We are going to be taking it in the context of trying to take into account the work product doctrine along with attorney-client privilege. Keep in mind are you going to want this expert at some point to testify for you, or not. There is a procedure and practices that you can take advantage of for someone to be a non-testifying expert. You are going to follow many of the same processes concerning engagement and it is more on the attorney side on how to handle it there within a piece of litigation, so the best practices we are going to talk about would apply to testifying, or non-testifying. It is good for the attorney and the expert to know the result.
Tisdale also notes some of the strategy surrounding privilege and the scope of documentation:
Another big issue is going to be what kind of documents the expert needs to create. Granted, experts evaluating or reviewing a bunch of documents, or examining the piece of machinery, a widget maker, are you going to have to prepare a report? The expert and the attorney need to talk about when exactly a report is needed and when it is prepared. Sometimes […] the case is settled. You don’t need a report. You do not need to pay for it. It also minimizes what might get discovered should the attorney-client privilege or work product doctrine privilege get pierced by a court at some point. If you’ve already prepared a report, then it gets discovered. Talk about it in terms of if the expert is going to have access to, say, original data or the widget-maker that failed. You do not want your expert acting without the attorney’s knowledge. In a lot of situations, you need to understand what the expert is doing, so that the expert does not take action you do not know about or need to talk to others about. Keep open communication every step of the way.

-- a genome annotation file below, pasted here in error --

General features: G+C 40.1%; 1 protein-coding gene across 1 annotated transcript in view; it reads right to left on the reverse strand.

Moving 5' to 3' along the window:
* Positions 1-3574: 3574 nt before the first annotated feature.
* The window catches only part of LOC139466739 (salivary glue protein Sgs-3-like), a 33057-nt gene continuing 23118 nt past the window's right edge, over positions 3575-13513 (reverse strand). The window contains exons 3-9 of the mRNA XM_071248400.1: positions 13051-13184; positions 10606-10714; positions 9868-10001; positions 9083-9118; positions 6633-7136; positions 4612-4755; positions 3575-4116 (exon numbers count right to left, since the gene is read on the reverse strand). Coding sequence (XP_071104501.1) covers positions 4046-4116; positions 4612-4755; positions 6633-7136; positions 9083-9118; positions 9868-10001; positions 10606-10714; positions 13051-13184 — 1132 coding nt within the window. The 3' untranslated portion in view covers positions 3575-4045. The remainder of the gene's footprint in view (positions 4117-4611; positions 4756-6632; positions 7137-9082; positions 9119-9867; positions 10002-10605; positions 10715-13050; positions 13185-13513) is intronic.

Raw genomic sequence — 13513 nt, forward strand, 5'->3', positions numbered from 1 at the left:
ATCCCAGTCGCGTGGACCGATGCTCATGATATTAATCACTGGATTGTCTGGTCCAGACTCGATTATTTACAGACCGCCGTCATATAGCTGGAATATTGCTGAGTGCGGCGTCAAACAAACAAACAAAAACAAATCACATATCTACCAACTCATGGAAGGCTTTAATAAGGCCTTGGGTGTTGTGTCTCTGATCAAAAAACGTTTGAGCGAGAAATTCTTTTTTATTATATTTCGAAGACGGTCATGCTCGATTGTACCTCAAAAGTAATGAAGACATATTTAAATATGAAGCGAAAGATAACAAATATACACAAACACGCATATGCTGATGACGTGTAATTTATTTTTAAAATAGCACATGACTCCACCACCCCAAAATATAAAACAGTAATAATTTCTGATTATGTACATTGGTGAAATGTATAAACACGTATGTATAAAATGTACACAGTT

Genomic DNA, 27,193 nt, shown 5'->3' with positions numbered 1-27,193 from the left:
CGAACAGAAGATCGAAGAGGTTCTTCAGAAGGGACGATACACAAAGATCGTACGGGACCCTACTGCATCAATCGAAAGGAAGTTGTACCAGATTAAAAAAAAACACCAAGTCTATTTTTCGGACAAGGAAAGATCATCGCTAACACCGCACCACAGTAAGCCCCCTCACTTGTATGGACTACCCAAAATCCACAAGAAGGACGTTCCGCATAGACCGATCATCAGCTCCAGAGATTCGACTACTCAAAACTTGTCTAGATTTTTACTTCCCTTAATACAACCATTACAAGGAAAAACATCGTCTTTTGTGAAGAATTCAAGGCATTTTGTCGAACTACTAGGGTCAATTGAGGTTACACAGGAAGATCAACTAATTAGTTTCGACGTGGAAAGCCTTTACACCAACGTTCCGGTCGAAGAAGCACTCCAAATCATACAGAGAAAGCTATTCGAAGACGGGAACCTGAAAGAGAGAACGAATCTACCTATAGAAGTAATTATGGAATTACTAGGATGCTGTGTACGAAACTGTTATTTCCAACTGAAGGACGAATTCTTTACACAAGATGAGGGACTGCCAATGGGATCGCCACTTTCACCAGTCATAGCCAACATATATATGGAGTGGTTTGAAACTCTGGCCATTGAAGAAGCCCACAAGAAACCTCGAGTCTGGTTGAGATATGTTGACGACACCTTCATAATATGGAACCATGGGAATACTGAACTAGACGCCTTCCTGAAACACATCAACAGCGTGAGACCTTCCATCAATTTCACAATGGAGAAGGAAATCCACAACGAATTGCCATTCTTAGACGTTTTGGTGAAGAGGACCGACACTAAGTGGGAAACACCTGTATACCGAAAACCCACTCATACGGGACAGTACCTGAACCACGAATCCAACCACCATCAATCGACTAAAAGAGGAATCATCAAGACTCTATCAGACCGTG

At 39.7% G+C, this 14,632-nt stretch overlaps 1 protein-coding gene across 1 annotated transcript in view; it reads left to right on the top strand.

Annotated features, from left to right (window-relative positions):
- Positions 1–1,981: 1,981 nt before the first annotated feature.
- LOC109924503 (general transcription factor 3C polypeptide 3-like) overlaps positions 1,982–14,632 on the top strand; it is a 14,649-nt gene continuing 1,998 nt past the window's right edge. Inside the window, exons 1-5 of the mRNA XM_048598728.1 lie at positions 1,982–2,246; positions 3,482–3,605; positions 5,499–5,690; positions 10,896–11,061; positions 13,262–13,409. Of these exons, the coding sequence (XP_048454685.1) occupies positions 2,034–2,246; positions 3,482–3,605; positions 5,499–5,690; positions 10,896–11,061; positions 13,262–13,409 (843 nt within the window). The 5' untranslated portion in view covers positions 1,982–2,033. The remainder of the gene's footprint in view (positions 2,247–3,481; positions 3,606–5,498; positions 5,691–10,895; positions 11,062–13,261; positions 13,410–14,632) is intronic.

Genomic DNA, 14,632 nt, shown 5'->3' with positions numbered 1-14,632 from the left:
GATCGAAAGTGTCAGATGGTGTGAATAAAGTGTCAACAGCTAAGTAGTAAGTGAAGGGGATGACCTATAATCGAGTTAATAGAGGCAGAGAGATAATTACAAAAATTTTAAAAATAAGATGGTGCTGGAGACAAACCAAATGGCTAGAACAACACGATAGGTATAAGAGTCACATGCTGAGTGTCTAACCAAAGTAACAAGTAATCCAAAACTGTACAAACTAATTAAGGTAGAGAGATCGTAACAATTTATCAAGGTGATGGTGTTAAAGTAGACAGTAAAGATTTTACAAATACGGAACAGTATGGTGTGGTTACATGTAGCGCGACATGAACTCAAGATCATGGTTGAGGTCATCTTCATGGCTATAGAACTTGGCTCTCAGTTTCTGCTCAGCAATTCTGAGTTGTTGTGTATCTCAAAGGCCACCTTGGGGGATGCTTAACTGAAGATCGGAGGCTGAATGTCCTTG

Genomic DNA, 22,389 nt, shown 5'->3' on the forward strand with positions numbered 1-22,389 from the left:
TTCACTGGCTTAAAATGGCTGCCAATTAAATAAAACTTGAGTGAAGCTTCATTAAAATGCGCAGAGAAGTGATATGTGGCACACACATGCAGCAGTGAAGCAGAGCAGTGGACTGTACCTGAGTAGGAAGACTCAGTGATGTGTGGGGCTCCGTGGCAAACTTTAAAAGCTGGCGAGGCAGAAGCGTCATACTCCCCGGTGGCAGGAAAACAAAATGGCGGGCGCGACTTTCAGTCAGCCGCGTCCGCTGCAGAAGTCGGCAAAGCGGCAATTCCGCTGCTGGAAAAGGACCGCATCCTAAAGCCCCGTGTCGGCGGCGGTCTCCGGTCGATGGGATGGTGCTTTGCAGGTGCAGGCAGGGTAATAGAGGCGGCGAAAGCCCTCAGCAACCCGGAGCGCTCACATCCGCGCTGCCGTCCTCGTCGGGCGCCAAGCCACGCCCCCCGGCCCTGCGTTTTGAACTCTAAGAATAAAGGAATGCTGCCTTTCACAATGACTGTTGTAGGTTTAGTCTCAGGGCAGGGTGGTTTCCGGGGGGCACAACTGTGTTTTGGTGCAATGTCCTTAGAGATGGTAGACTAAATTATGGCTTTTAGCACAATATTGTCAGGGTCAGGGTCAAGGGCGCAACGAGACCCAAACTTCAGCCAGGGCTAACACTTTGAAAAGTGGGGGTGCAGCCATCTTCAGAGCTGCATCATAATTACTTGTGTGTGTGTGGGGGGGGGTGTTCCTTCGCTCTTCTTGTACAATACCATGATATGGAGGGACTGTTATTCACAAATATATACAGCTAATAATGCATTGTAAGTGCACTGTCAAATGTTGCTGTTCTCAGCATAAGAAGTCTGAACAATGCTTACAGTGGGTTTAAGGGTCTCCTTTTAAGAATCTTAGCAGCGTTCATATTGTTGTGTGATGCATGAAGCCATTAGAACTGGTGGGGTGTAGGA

A third point Tisdale makes is that some documents experts may not even think about in terms of privilege still need to take it into consideration:
Billing is also important. Once again, you’re trying to maintain that attorney-client communication. Billing is sent to the attorney with the understanding it can be addressed to the client for payment. That way you are filtering it through the attorney to protect the communication because a lot of bills are going to have time entries and descriptions of activities. All of those activities are done for the attorney providing advice.
Knowing the ground rules around communication and work product can save everyone a lot of headaches. Expert Pete Fowler explains his rookie mistake:
It is so great that I only learn things the hard way. So, I got that out of my system early by working 80-hour weeks. I remember like it was yesterday. I had sent a client a two-page memo saying for us to do our work, you need to send us all these documents. It would have cost the client $10,000 to send us all these documents for a relatively small case. The client happened to be a superstar young lawyer, who was not much older than me and I was not even 30 at the time. He called my boss and said, ‘Who is Pete Fowler?’ My boss said, ‘He is a bright young kid who came to work with me. He is killing it.’ The lawyer said, ‘Fire him now! If this case goes to trial and my client loses and I have not sent you every one of those documents, I am going to get sued for malpractice.’ I realized that was a good piece of information. Now when my clients say do not put anything in writing, we understand and train all of our staff what they mean is do not put anything stupid in writing.
If you are interested in being considered for expert witness gigs, sign up with Round Table Group. For nearly 30 years, we have helped litigators locate, evaluate, and employ the best and most qualified expert witnesses, starting with those we already know. Contact us at 202-908-4500 for more information or sign up as an expert.